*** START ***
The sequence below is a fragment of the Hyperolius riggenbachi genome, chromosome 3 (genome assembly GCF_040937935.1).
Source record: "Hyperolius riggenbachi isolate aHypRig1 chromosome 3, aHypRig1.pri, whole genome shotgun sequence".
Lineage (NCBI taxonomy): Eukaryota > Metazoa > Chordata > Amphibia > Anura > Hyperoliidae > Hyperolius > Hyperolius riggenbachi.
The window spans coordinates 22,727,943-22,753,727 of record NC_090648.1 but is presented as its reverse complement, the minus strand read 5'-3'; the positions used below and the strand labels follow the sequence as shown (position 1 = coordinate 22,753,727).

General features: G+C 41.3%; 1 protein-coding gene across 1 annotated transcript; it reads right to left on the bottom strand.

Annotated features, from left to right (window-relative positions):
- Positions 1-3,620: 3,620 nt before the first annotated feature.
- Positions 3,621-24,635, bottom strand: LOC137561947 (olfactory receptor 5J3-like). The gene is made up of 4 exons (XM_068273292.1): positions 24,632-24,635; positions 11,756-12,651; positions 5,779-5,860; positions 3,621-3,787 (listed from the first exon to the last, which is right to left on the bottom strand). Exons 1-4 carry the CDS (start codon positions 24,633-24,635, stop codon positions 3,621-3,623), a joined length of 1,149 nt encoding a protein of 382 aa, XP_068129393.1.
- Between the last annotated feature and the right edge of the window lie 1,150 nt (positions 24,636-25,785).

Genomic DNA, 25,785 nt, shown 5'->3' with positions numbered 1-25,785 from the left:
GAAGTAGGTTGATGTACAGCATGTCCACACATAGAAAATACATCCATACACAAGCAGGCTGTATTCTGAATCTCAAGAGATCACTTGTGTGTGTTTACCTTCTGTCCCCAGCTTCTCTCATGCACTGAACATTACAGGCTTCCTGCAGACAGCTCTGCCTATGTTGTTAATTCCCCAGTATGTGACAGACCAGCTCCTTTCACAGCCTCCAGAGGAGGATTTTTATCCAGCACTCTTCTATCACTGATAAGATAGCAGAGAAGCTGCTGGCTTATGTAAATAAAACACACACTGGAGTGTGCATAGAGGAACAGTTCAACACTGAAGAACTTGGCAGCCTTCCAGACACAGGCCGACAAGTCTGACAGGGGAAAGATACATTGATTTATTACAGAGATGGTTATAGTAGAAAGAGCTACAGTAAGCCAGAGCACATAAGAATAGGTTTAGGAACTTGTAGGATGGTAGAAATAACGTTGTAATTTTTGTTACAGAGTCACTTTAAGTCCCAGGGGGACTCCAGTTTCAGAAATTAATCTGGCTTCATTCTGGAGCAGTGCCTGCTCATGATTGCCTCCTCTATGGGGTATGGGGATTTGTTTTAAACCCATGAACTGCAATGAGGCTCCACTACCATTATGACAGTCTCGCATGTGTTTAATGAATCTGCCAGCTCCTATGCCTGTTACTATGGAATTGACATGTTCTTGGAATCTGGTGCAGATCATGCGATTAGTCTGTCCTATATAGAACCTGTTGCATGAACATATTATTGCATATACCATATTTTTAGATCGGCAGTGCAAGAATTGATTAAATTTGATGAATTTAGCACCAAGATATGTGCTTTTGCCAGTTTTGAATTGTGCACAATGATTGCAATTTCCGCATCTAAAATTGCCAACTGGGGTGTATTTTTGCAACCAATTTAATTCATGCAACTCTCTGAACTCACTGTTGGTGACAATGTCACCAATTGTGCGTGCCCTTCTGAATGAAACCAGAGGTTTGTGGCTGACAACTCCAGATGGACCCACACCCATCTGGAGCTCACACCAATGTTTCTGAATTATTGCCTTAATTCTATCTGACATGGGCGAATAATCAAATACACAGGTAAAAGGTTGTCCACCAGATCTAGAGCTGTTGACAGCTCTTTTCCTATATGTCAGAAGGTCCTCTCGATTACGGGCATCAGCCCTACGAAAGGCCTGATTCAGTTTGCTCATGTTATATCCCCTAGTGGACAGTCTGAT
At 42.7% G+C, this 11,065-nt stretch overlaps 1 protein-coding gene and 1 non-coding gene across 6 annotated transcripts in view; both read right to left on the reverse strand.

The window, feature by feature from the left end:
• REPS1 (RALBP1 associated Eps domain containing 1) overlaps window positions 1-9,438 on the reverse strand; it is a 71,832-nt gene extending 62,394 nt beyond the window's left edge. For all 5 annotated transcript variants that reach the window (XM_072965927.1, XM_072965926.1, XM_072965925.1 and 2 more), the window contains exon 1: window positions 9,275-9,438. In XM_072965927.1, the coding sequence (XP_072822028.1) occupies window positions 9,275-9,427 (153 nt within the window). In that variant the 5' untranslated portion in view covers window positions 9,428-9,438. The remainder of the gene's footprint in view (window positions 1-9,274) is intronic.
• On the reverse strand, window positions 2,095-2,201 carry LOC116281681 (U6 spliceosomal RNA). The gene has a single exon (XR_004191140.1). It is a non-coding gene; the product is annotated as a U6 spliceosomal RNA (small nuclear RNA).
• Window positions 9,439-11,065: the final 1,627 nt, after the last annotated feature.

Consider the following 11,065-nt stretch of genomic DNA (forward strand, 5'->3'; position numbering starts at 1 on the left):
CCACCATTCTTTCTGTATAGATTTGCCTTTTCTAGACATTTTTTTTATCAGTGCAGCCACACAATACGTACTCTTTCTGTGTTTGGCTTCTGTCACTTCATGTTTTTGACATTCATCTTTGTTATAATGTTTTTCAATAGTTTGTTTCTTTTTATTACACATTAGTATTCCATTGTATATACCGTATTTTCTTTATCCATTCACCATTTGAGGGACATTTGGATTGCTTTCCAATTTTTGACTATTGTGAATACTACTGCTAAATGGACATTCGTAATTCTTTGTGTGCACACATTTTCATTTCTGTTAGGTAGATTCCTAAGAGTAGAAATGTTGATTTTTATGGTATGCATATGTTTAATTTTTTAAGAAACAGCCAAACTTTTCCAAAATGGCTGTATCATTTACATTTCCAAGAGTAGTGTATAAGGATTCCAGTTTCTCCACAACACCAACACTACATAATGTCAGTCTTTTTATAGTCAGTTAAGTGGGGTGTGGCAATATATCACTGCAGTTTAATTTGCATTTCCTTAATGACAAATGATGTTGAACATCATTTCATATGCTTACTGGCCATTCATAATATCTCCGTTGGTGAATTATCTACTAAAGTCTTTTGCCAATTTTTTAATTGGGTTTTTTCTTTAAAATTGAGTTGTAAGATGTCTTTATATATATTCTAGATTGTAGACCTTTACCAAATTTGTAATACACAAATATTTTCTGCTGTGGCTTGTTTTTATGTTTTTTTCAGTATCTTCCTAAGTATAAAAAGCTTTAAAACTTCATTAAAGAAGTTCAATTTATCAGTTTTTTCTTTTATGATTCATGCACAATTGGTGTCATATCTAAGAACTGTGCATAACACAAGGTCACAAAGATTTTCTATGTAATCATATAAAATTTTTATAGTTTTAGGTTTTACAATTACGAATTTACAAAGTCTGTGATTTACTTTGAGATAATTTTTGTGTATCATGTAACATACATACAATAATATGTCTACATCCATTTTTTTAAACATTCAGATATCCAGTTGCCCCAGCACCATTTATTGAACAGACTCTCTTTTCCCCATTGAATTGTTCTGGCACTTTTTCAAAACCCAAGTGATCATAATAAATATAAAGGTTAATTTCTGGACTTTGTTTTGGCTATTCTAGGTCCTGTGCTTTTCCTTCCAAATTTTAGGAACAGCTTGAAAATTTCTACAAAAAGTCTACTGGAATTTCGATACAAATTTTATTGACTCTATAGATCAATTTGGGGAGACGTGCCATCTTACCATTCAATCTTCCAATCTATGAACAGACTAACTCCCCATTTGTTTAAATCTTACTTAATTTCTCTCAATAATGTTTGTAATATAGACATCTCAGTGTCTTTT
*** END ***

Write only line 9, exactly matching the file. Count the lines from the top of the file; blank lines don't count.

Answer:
- Between the last annotated feature and the right edge of the window lie 1,150 nt (positions 24,636-25,785).